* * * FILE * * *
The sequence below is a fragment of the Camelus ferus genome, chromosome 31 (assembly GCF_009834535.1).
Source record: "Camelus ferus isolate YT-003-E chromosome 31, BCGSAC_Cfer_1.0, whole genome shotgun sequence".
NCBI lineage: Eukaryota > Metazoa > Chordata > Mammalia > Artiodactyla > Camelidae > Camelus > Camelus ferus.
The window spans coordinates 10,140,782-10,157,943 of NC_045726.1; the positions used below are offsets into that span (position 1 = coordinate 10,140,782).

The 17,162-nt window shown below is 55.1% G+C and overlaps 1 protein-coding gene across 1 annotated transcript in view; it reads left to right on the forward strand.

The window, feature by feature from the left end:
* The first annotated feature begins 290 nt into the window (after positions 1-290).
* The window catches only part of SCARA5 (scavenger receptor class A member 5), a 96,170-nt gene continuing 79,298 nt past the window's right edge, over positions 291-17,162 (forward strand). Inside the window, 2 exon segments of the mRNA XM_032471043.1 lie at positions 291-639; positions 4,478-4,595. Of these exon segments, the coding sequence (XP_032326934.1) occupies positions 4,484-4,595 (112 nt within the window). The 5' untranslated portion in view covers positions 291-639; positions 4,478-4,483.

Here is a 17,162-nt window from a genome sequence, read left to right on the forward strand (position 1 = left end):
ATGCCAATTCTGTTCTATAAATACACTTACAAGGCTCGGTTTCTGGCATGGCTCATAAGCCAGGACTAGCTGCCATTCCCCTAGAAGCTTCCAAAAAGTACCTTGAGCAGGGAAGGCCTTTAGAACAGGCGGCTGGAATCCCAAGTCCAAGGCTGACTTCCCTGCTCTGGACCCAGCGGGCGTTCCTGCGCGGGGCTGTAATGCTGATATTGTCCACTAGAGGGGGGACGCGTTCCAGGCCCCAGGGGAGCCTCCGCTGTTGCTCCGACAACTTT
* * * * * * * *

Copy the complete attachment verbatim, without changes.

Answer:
The sequence below is a fragment of the Camelus ferus genome, chromosome 31 (assembly GCF_009834535.1).
Source record: "Camelus ferus isolate YT-003-E chromosome 31, BCGSAC_Cfer_1.0, whole genome shotgun sequence".
NCBI lineage: Eukaryota > Metazoa > Chordata > Mammalia > Artiodactyla > Camelidae > Camelus > Camelus ferus.
The window spans coordinates 10,140,782-10,157,943 of NC_045726.1; the positions used below are offsets into that span (position 1 = coordinate 10,140,782).

The 17,162-nt window shown below is 55.1% G+C and overlaps 1 protein-coding gene across 1 annotated transcript in view; it reads left to right on the forward strand.

The window, feature by feature from the left end:
* The first annotated feature begins 290 nt into the window (after positions 1-290).
* The window catches only part of SCARA5 (scavenger receptor class A member 5), a 96,170-nt gene continuing 79,298 nt past the window's right edge, over positions 291-17,162 (forward strand). Inside the window, 2 exon segments of the mRNA XM_032471043.1 lie at positions 291-639; positions 4,478-4,595. Of these exon segments, the coding sequence (XP_032326934.1) occupies positions 4,484-4,595 (112 nt within the window). The 5' untranslated portion in view covers positions 291-639; positions 4,478-4,483.

Here is a 17,162-nt window from a genome sequence, read left to right on the forward strand (position 1 = left end):
ATGCCAATTCTGTTCTATAAATACACTTACAAGGCTCGGTTTCTGGCATGGCTCATAAGCCAGGACTAGCTGCCATTCCCCTAGAAGCTTCCAAAAAGTACCTTGAGCAGGGAAGGCCTTTAGAACAGGCGGCTGGAATCCCAAGTCCAAGGCTGACTTCCCTGCTCTGGACCCAGCGGGCGTTCCTGCGCGGGGCTGTAATGCTGATATTGTCCACTAGAGGGGGGACGCGTTCCAGGCCCCAGGGGAGCCTCCGCTGTTGCTCCGACAACTTT